Macron must unify France as unrest is hurting economy: Le Maire

French Finance Minister Bruno Le Maire attends a session of the National Assembly in Paris, November 27, 2018. (File/Reuters)
Updated 10 December 2018
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Macron must unify France as unrest is hurting economy: Le Maire

  • Le Maire would not be drawn on a figure for annual economic growth in 2018 but said the wave of unrest was hurting France’s image among foreign investors
  • Le Maire reiterated his desire to accelerate tax cuts but suggested he was not in favor of reinstating a tax on wealth

PARIS: President Emmanuel Macron needs to unify a country divided by the forces of globalization in a national addresses on Monday and end anti-government protests that will cut economic growth by about 0.1 percentage points, France’s finance minister said.
Protesters rioted in Paris and cities across France on Saturday in a fourth weekend of unrest that first erupted over high living costs but has morphed into a broader anti-Macron rebellion.
“Our country is deeply divided, between those who see that globalization has benefited them and others who can’t make ends meet, who say ... globalization is not an opportunity but a threat,” Finance Minister Bruno Le Maire told RTL.
“It is the president’s role to unify the country.”
Le Maire would not be drawn on a figure for annual economic growth in 2018 but said the wave of unrest was hurting France’s image among foreign investors and would knock 0.1 percentage points off output in the final quarter.
Macron will make a televised address at 20:00 local Paris time (1900 GMT) as he seeks to placate “yellow vest” protesters, whose revolt poses the most formidable challenge yet to the 40-year-old leader’s 18-month presidency.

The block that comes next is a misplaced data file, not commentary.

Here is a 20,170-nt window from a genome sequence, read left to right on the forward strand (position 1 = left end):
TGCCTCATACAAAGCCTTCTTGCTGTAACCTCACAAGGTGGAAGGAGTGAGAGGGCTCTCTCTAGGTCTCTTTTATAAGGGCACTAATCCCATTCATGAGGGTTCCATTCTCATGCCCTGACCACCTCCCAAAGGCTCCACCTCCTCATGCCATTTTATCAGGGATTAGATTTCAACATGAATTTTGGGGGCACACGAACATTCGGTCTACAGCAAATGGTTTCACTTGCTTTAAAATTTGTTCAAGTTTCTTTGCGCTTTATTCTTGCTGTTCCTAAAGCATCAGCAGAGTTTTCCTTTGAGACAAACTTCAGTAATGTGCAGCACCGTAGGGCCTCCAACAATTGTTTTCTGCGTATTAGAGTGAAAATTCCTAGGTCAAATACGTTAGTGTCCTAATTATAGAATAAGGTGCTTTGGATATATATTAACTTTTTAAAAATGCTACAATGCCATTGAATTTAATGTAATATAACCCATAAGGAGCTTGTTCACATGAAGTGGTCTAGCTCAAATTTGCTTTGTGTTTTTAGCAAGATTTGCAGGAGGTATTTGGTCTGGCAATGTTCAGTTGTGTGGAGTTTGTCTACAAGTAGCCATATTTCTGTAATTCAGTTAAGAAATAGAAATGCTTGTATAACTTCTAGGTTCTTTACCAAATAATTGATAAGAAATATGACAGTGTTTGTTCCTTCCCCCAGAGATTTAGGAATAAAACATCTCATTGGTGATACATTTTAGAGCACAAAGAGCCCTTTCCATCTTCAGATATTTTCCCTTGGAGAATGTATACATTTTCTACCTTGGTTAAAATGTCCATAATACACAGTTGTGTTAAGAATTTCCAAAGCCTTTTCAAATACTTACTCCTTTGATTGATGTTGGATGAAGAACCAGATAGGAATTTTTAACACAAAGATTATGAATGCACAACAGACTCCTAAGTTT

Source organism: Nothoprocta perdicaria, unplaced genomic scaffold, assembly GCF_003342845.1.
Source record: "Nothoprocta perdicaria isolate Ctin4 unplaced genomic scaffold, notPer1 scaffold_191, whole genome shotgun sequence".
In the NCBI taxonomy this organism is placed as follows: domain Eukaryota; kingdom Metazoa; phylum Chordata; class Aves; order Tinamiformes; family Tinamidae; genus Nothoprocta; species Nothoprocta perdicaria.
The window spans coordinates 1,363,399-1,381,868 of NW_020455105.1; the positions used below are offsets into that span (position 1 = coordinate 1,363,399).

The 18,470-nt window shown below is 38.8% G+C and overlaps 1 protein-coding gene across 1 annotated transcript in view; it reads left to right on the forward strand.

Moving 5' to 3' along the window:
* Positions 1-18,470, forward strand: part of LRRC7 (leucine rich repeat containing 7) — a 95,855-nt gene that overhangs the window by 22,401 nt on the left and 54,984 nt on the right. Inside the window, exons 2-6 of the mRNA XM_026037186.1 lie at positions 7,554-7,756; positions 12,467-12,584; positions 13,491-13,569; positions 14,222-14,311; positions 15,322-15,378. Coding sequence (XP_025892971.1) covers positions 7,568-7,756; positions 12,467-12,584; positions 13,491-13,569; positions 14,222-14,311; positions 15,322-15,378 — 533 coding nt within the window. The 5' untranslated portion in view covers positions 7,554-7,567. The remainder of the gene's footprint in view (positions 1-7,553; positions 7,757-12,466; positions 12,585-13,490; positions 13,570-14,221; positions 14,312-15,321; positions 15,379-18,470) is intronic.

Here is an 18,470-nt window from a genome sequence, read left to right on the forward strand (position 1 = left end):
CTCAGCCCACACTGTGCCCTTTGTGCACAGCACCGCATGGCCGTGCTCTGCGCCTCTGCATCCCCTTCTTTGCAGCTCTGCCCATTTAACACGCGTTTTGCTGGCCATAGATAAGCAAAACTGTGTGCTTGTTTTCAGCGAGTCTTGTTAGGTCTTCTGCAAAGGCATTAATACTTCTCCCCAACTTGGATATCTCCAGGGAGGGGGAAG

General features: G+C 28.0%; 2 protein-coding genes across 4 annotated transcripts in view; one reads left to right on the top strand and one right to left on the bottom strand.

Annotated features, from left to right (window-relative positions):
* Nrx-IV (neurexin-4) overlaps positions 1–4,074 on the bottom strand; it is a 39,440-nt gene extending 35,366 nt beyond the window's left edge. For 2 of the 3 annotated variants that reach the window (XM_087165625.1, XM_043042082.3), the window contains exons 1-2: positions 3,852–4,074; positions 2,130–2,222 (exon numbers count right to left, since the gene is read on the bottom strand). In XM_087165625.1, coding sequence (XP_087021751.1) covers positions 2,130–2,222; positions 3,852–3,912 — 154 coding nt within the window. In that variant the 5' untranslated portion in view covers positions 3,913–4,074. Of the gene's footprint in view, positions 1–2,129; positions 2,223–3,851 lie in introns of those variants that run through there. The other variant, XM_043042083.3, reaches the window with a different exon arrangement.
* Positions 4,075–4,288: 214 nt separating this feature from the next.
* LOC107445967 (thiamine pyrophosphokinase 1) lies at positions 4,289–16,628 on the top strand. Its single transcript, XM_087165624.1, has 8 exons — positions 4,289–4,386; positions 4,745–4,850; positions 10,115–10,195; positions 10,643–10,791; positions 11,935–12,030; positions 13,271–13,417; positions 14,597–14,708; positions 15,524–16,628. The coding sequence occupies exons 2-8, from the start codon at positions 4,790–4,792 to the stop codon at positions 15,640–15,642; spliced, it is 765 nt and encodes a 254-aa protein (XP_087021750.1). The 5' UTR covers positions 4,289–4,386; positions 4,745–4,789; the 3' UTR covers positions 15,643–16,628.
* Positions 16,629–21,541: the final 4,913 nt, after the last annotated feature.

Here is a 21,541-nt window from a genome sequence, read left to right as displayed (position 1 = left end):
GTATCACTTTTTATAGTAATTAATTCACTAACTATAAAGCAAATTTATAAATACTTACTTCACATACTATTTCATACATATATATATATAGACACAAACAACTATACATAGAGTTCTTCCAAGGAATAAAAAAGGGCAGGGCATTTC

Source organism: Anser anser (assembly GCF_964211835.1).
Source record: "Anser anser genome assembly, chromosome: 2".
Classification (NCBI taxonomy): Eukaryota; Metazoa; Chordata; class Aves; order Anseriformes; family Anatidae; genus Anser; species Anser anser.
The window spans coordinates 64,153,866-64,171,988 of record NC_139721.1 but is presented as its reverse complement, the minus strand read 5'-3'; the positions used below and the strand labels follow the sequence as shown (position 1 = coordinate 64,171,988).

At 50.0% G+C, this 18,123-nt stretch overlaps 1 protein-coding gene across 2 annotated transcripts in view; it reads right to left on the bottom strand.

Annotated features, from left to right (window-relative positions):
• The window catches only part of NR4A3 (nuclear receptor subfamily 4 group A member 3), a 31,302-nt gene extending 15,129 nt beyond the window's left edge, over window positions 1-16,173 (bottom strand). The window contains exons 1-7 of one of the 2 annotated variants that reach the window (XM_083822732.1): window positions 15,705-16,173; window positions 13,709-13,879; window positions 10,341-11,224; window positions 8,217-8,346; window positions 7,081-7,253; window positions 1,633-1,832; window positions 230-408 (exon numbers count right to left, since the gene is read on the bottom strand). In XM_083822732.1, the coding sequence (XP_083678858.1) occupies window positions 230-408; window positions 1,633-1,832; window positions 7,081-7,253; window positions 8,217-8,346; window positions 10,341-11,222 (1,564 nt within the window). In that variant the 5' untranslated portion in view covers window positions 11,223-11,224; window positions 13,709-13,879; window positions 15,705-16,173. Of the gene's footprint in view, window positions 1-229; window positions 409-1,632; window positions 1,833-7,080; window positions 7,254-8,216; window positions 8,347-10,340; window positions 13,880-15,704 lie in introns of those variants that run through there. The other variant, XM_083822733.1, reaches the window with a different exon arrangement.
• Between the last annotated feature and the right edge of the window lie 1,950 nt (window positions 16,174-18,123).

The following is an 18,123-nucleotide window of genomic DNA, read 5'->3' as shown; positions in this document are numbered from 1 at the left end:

Le Maire reiterated his desire to accelerate tax cuts but suggested he was not in favor of reinstating a tax on wealth — known as the ‘ISF’ — that Macron narrowed when he came into office, and which earned him the tag ‘president of the rich.
“Does the ISF help reduce poverty, reduce our debts, reduce public spending? No. If you want to hunt for money, go knocking on the doors of digital tech companies,” Le Maire said.
Le Maire said last Thursday that France would tax digital giants at a national level from 2019 if European Union states could not reach an agreement on a tax on digital revenues for the bloc.
“It is time they paid a fair level of tax,” he told RTL on Monday.


ICC prosecutor: examination of Philippines continues despite withdrawal

More than 5,000 suspected drug dealers have been killed in police anti-narcotics operations since President Rodrigo Duterte took office in June 2016. (AP)
Updated 52 min 3 sec ago
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ICC prosecutor: examination of Philippines continues despite withdrawal

  • Prosecutor Fatou Bensouda: ICC continues to have jurisdiction over possible crimes committed during the period the country was a member
  • The ICC procedure was ‘political persecution’ of Duterte, presidential spokesperson said

AMSTERDAM/MANILA: The International Criminal Court’s prosecutor said on Monday her examination into possible crimes against humanity committed in the Philippines would go on, despite its withdrawal from the court.
The Philippines’ withdrawal from the Hague court was formalized on Sunday.
Prosecutor Fatou Bensouda said in a statement the ICC continued to have jurisdiction over possible crimes committed during the period the country was a member.
Bensouda has been examining whether thousands of extrajudicial killings allegedly committed during President Rodrigo Duterte’s crackdown on drugs are sufficient to warrant a formal investigation.
Duterte’s spokesman said the ICC had no basis to continue its preliminary examination and the government would not cooperate with it.
“They cannot enter here if that is their purpose, to investigate. You are already intruding into our sovereignty,” presidential spokesman Salvador Panelo told a regular news conference on Tuesday.
More than 5,000 suspected drug dealers have been killed in police anti-narcotics operations since Duterte took office in June 2016.
Rights groups and critics say some of the killings were summary executions. Police deny such allegations, saying they had to use deadly force because the suspects were armed and resisted arrest.
The Philippines unilaterally withdrew from the ICC in March 2018 over what Duterte called “outrageous” attacks and violations of due process by it.
“We have already pointed out that in this country we have a judicial system that is robust and functional and very effective,” Panelo said.
The ICC procedure was “political persecution” of Duterte, he said.